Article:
Dutch Language Blog

Why is the Dutch Door called Dutch Door? Posted by on Jan 26, 2016 in Culture

The Dutch door – also known as double-hung door, half door or stable door in Great Britain – is a door of which the top half can be opened while the lower half remains shut. These doors have been around since the 17th century, and had an especially large impact on the earlier American colonies.

In the Netherlands, the door is known as a Boerendeur (farmer’s door), which is related to its widespread use at farms. The Dutch had settlements in New Jersey and New York. Since the early American colonies were mostly rural, the Dutch door spread quickly from these regions. Hence its name!

A Dutch Door – some have windows, some do not. (Image by Paul Flint & Company at Flickr.com under license CC BY SA 2.0)

What is the point of such a door? Back in those days, before barb wire and screen doors, the Dutch door was a very useful design. It allowed to air the rooms of the house, while keeping critters out of the house, and thus also diseases. The farm animals could not enter the house this way, either.  And the children would also stay close, and would not just run off. Finally, a Dutch door could also make things more secure: a stranger could not just enter the house. And all these advantages came by just cutting the door in half and putting more hinges on it.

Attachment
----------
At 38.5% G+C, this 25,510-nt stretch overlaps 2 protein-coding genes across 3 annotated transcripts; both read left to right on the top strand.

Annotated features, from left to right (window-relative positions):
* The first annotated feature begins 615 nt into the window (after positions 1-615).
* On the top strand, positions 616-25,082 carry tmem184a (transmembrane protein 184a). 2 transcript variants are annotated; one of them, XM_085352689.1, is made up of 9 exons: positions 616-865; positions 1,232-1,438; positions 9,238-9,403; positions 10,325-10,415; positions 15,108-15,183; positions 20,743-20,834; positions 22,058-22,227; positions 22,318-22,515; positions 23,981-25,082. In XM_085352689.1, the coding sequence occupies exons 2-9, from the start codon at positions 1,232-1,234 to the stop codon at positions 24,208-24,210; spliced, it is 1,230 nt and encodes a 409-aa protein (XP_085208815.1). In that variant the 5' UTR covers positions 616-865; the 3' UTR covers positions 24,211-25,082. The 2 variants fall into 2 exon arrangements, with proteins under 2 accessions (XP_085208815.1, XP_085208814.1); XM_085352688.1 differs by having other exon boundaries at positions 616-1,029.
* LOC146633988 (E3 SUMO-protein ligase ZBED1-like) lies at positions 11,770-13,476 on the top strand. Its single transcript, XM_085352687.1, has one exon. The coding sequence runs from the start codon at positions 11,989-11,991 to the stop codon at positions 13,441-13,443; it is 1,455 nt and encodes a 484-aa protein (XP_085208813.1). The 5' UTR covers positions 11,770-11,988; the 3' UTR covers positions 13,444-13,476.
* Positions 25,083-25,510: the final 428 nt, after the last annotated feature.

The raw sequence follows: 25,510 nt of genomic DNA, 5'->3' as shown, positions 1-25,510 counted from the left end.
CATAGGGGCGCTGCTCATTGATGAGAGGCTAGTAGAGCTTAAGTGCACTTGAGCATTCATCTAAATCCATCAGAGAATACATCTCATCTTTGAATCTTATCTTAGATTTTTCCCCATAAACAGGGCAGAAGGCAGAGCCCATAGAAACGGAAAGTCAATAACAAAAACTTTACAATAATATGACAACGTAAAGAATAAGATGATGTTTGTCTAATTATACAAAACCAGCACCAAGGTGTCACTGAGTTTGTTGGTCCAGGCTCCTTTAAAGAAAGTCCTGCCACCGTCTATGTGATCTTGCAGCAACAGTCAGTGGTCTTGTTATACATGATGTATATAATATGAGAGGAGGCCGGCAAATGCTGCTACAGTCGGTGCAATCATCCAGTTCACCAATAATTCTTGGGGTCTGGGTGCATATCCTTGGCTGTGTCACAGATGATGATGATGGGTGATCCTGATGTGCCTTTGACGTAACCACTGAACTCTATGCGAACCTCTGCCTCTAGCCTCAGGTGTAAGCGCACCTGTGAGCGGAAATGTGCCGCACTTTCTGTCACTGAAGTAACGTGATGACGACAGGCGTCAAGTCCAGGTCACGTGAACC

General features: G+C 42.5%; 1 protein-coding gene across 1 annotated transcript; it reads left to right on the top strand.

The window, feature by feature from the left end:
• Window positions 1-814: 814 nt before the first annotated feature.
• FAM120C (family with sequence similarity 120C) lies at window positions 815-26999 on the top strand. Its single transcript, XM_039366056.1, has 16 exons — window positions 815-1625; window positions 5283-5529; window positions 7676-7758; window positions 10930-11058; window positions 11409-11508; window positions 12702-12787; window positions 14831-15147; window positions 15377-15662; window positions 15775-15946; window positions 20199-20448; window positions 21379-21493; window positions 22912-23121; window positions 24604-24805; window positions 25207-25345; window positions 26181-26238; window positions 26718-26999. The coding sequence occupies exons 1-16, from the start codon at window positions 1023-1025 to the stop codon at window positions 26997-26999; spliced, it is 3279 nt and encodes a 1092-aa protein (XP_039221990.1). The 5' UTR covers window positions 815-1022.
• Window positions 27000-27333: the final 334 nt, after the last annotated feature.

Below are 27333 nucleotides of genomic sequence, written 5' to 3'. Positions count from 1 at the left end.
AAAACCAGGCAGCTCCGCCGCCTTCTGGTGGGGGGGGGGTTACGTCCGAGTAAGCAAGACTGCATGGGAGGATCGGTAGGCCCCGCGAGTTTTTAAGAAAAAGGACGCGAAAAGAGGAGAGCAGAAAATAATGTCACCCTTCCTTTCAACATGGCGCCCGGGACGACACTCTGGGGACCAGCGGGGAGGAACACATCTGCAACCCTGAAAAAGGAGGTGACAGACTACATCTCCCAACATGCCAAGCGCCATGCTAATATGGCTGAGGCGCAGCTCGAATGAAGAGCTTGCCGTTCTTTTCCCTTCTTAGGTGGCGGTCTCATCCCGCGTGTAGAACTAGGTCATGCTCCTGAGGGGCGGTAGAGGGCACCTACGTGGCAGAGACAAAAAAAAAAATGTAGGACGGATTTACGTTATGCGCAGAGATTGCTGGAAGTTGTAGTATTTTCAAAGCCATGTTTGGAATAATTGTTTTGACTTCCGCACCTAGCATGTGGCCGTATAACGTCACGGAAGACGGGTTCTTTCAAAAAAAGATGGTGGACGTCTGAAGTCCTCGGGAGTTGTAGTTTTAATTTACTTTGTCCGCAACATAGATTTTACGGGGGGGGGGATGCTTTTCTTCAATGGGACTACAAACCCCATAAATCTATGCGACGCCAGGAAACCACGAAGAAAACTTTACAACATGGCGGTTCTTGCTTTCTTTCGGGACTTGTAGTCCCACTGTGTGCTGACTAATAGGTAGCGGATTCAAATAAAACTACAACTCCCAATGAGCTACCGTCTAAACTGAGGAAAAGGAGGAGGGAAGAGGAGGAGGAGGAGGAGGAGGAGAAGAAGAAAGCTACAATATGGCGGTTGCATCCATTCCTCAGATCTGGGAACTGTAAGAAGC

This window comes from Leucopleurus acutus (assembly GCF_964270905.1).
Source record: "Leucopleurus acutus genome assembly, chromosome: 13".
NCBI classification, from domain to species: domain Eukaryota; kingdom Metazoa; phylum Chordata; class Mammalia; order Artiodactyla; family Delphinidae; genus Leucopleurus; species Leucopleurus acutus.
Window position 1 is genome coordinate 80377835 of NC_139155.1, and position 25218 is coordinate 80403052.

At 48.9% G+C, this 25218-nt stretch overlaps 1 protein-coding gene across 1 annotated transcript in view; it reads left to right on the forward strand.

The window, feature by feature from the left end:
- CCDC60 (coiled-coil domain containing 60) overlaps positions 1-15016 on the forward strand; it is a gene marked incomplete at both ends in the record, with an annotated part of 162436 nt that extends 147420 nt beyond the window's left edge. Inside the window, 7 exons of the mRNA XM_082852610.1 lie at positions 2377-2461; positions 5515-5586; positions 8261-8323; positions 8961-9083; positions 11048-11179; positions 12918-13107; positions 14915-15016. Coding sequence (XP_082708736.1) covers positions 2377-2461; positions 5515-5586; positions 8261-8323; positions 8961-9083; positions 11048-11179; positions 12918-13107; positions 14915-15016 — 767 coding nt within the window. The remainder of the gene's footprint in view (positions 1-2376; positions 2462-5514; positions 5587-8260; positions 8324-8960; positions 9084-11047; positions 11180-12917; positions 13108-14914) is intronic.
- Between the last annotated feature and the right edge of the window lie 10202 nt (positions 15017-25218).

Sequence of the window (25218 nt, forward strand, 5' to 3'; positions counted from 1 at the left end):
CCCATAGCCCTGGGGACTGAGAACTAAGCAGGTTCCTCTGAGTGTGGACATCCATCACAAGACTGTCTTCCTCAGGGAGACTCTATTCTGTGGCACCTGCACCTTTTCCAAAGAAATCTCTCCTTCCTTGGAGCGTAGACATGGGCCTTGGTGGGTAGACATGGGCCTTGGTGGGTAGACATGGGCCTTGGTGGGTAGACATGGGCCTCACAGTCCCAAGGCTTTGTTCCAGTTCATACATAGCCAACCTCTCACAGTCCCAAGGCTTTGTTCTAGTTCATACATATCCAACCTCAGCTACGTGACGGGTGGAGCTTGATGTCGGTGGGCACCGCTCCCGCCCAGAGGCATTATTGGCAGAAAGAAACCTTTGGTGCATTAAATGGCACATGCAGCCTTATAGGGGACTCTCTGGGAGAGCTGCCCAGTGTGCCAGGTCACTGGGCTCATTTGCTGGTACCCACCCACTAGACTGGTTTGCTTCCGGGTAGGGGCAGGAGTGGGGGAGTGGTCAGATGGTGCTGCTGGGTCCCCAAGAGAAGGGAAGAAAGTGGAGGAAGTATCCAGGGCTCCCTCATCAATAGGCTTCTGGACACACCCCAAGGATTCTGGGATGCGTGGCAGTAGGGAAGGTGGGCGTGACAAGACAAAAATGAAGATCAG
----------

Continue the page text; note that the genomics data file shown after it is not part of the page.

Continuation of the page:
Of course, when screen doors were invented at the end of the 19th century, air could come in, while animals and critters could not, even not airborne ones that a Dutch door cannot stop. Barb wire allowed to fence in animals, and therefore this use of the Dutch door was obliterate too.

All the same, the Dutch door seems to stay popular for its nostalgic design and its gezellige atmosphere. Oh, and it still keeps the children inside better than a screen door, I am sure!


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About the Author: Sten

Hi! I am Sten, both Dutch and German. For many years, I've written for the German and the Dutch blogs with a passion for everything related to language and culture. It's fascinating to reflect on my own culture, and in the process allow our readers to learn more about it! Besides blogging, I am a German-Dutch-English translator, animator and filmmaker.